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Business Insider: Lee Salmon Long’s disappearing client, Seafood industry’s nemesis

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Who's the Peters principal?

Businessman Gerald Peters appears to have lost more than his collection of luxury cars. While the vehicles – including a Ferrari and a Lamborghini – were seized by creditors, it is unclear what prompted the recent loss of his legal representation.

Earlier this year a Herald investigation into a series of property deals connected to Peters and his Peters Property Holdings attracted vigorous opposition on his behalf from Daniel Nilsson, partner of Lee Salmon Long.

After the subsequently published story, the Serious Fraud Office picked up the case, formally announcing it was investigating “Gerard Peters and others” and serving document production notices on a number of properties and individuals connected with the now-offshore tyro.

But this week, following up the case, Nilsson said he no longer had instructions to act for Peters and said: “All queries should be directed straight to them.” The lawyer declined to explain the reason for the change in circumstances.

Peters, who flew out of New Zealand in 2019 and is understood to have recently been in Malaysia, later elected not to respond to Herald emails.

Seafood's nemesis

NZIER economist Peter Wilson – dubbed (by us) the brains behind the Government’s big immigration reset – has been appointed to lead the ministerial inquiry into the use of migrant labour in the seafood sector.

Wilson, with NZIER colleague Julie Fry, has already produced two influential reports on immigration, primarily focused on the horticulture industry.

These have underpinned a Government plan to limit low-skilled migrant numbers with a view to driving up local productivity and wages – a plan that hasn’t gone down well with business groups.

The latest inquiry has been publicly welcomed by industry group Seafood NZ although behind the scenes the industry is likely to be nervous about the involvement of Wilson and Fry.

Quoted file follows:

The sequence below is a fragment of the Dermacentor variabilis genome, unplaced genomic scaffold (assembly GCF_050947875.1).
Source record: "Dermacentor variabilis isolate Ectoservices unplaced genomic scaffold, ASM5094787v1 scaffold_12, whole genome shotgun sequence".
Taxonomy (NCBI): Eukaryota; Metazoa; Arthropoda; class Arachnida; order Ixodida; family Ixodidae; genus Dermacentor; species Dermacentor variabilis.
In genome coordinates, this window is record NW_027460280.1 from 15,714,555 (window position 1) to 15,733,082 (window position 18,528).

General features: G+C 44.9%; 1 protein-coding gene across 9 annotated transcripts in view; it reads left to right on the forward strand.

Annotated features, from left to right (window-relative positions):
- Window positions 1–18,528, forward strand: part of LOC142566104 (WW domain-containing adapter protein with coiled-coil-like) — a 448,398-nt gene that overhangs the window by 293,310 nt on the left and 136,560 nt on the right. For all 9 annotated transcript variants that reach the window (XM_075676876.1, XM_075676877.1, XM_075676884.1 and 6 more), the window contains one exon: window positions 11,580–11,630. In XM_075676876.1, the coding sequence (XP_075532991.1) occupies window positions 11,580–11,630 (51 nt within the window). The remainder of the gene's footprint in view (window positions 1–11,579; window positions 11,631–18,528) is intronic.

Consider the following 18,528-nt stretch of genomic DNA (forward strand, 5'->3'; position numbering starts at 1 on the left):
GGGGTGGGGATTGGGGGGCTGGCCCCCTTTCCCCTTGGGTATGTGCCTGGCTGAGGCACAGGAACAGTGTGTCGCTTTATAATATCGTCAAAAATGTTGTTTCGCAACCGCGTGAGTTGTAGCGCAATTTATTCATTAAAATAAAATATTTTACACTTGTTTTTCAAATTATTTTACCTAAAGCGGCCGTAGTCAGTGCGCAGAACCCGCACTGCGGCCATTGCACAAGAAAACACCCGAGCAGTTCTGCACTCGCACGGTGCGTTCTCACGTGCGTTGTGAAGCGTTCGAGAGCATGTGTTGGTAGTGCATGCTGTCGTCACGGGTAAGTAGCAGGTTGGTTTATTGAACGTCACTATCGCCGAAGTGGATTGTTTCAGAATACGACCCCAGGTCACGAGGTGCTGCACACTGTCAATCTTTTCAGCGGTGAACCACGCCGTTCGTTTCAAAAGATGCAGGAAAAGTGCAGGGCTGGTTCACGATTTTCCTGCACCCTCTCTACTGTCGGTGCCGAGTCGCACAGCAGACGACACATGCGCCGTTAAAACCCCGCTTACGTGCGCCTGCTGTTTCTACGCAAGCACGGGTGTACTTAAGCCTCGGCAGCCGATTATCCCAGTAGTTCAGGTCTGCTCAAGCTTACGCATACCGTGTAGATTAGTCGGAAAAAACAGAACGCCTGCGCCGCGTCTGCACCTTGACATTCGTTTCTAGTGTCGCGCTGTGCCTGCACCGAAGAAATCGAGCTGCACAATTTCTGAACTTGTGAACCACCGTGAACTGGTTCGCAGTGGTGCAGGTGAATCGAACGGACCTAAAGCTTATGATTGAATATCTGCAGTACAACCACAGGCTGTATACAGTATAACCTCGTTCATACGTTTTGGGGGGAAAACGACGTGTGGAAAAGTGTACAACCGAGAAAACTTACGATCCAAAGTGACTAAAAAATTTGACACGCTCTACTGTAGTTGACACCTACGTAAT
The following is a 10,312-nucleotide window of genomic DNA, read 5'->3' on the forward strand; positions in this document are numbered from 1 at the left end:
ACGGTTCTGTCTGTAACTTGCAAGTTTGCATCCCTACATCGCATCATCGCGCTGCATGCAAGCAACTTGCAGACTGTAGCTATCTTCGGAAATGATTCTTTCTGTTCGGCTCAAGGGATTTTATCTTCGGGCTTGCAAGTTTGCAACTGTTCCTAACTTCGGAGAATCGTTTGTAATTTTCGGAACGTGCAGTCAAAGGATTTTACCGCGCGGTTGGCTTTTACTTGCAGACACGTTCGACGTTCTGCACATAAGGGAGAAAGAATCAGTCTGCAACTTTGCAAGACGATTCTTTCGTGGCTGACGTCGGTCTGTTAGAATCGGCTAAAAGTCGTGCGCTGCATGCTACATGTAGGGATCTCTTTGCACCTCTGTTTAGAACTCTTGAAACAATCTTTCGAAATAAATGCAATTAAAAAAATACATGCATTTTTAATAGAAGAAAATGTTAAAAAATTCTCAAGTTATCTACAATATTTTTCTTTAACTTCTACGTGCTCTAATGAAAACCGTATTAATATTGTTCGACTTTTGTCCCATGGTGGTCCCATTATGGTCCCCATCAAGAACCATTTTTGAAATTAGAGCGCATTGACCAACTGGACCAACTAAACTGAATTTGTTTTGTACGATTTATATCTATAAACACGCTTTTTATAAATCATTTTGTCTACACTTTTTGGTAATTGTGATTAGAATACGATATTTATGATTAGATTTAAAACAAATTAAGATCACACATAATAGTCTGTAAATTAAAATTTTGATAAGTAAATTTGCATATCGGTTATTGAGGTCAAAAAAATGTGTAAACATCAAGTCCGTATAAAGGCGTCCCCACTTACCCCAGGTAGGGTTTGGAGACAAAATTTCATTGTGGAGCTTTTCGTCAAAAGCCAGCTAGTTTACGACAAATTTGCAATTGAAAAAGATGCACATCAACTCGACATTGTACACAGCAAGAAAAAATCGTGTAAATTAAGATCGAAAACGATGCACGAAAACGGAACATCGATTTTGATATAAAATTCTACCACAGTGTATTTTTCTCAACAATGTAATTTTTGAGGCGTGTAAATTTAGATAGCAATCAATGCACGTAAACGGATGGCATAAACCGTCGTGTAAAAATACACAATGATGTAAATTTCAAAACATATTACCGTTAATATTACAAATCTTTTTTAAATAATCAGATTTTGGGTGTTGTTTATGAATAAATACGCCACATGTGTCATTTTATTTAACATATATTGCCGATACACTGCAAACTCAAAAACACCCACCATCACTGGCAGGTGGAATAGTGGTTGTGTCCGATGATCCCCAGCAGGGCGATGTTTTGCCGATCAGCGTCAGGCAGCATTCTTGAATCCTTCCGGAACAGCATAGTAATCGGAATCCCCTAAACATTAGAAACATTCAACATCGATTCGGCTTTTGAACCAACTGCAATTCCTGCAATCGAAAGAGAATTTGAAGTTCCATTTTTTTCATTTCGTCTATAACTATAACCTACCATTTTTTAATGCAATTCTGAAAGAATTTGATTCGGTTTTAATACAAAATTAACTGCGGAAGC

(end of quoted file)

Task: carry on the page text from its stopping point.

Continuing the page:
The appointment certainly confirms our view the pair have supporters on the 9th floor of the Beehive.

Dunphy returns

Ex-Mainfreight boss Chris Dunphy has joined the TIL Logistics board and become an investor.

TIL advised the NZX that its founder shareholders have sold down in aggregate about 18.25 million shares at $1.00 per share in a private placement to a range of investors, including Dunphy.

Dunphy joined Mainfreight in 1993 and helped take it public in 1996.

After 10 years of senior management roles in Mainfreight, spearheading their global growth-by-acquisition strategy, Chris resigned as executive director in 2003 to pursue private investments in a number of freight, shipping and logistics businesses in Australia.

Charity boost

Two New Zealand charities received a welcome boost this week as Forsyth Barr donated $400,000 honouring the memory of its late chairman, Sir Eion Edgar.

Diabetes New Zealand and the New Zealand Sports Hall of Fame both received $200,000 as a result of the Forsyth Barr Charity Brokerage Day.

The amount Forsyth Barr donated includes brokerage received from institutional client transactions undertaken on July 1, personal contributions from Forsyth Barr staff and a donation by Forsyth Barr on behalf of its broader business.

Both the organisations supported this year were close to the heart of Sir Eion Edgar, Forsyth Barr’s former chairman, who died two weeks ago after a battle with cancer.

Forsyth Barr managing director Neil Paviour-Smith said Edgar’s generosity in supporting numerous causes was legendary.

“His financial support and his willingness to be actively involved set a benchmark for philanthropy in New Zealand. We are pleased to honour Eion by supporting two organisations that were very important to him.”

Diabetes New Zealand chief executive Heather Verry said Edgar was the patron of Diabetes New Zealand, and an active participant in the charity’s work.

“He had contributed several million dollars to Diabetes research and education over the last 20 years. We’re grateful to Forsyth Barr for building on his support.”

Sports Hall of Fame chairman Stuart McLachlan said Edgar was both a fanatical sports fan and a proud Dunedinite.

“Just before he passed away he donated $500,000 to fund technology development, led by Sir Ian Taylor [the computer graphics innovator and head of Animation Research Limited] with the ambition of creating a world-class, interactive facility.

“This further donation from Forsyth Barr takes us another step closer to achieving our goal of developing the sports museum New Zealand deserves.”

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